LED Light and Potential Impact on Energy Savings
Most of us take for granted the ability to flip a switch and illuminate a room. What you may not realize is that electricity is a secondary form of energy. It’s produced in large part (67%) by steam turbines, driven by steam-producing boilers burning fossil fuels. Fossil fuels (coal, natural gas, petroleum) are non-renewable fuels that result in upwards of 78% of our world’s air pollutants.
In the past few decades, humanity has searched for better, safer and renewable energy sources to supplant our dependence on fossil fuels. And, while there have been significant improvements and discoveries with respect to renewable energy sources, we are still sorely dependent on fossil fuels to make sure the light turns on when we flip that switch. Being both a consumer of electricity and a human with choices, I believe it is my responsibility to reduce my ecological footprint.
Today I stumbled upon this paragraph from https://energy.gov/energysaver/led-lighting:
“Widespread use of LED light has the greatest potential impact on energy savings in the United States. By 2027, widespread use of LEDs could save about 348 TWh (compared to no LED use) of electricity: This is the equivalent annual electrical output of 44 large electric power plants (1000 megawatts each), and a total savings of more than $30 billion at today’s electricity prices.”
Now I tried this. A few of years ago, in an effort to reduce my electric bill and energy use, I purchased a few LED lamps as replacements for my regular incandescent bulbs. The LEDs were ridiculously expensive (around $35 each!). And to say I was unimpressed at their harsh color temperature and marginal illuminance is an understatement. I ended up using compact fluorescent lamps in their stead.
Let’s jump forward a few years. Manufacturers have developed LED lamps in a wide variety of color temperatures. New LED lamps are now less expensive (as low as $6) and available in a variety of temperatures ranging from ‘cool’ white light, which is ideal for task lighting, and ‘warm’ light commonly used for accent or small area lighting.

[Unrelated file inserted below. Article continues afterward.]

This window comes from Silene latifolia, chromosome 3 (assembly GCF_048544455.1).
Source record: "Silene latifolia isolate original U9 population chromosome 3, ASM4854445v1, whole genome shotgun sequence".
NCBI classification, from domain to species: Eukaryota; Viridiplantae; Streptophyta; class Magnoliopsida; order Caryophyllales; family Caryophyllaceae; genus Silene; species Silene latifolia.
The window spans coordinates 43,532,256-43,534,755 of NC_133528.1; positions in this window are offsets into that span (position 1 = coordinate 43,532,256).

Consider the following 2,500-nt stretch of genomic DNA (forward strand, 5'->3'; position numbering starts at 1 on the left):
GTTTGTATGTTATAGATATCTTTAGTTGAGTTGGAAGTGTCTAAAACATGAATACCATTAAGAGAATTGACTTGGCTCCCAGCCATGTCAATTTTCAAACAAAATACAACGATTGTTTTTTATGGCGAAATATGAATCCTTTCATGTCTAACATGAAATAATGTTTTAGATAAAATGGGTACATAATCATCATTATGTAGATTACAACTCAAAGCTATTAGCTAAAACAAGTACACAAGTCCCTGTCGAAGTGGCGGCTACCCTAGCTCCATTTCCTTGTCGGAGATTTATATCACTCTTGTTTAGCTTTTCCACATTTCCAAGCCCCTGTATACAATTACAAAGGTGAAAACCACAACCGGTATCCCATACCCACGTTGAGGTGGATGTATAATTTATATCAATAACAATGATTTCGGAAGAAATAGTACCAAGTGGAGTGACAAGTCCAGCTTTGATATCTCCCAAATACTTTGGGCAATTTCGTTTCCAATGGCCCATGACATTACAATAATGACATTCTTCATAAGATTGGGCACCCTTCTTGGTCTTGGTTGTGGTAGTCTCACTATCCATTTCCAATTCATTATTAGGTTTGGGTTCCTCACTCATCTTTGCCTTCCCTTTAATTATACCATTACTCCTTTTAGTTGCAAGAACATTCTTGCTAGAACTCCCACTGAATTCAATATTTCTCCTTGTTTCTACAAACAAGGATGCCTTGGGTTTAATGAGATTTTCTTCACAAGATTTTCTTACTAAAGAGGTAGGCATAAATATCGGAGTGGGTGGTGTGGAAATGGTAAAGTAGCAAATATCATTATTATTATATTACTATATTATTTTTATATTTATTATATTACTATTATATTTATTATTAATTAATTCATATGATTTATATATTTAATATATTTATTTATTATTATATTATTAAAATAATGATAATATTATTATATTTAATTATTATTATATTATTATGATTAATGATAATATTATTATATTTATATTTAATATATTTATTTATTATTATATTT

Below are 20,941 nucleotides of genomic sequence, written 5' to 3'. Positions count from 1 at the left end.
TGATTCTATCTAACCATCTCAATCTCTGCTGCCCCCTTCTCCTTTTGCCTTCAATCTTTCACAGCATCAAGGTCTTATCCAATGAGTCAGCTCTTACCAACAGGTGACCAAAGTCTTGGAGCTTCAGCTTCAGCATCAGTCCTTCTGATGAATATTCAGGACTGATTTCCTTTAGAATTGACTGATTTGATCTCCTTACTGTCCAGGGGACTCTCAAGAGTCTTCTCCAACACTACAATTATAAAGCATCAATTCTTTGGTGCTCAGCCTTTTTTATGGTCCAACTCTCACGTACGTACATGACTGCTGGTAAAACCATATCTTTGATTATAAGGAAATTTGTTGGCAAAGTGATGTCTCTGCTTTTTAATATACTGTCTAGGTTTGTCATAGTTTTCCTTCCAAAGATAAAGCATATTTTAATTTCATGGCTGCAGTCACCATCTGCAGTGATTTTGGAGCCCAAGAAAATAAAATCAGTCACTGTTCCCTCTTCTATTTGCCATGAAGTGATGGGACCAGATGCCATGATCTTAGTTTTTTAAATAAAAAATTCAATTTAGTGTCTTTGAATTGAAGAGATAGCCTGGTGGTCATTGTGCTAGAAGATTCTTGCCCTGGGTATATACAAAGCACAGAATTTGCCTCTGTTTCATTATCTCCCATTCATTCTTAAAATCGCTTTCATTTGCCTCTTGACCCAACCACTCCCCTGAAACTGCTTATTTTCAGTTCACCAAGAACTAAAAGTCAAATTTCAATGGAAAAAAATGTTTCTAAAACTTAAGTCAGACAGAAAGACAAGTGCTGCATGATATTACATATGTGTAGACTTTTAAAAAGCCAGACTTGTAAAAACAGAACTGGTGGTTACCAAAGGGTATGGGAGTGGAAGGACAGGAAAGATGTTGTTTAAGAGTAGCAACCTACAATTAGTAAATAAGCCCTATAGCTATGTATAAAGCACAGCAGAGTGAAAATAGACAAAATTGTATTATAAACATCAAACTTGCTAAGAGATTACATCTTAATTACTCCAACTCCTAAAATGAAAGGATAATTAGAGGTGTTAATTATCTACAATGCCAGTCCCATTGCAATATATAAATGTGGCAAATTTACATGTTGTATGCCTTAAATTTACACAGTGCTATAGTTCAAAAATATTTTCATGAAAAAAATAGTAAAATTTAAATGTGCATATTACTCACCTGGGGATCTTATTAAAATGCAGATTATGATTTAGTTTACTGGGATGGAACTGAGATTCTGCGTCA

Now granted, $6 for an LED lamp still is a far cry from $.89 one would spend on an incandescent bulb. The thing is, LED lamps use far less energy than the equivalent incandescent and can last 20 to 150 times longer! You read that right. This is where you realize the savings in both energy use and maintenance costs.
Also available are “smart” lamps. The color temperature of a smart LED lamp is tunable. That is, you can adjust the color temperature depending on where the lamp is being used. For example, you can tune a smart lamp to a warm color temperature for accent lighting or tune it to a brighter white color for task lighting or reading. This is typically accomplished via a smartphone app. Multiple manufacturers have developed smart lighting systems, giving you the ability to adjust the color temperature of multiple lamps within your home.
A well-written review of some of the available residential smart lighting systems can be found The Verge. …a good read if you’re considering a smart lighting system.
I believe a relatively painless way of reducing one’s energy use and the ecological footprint is by replacing incandescent lamps with LEDs.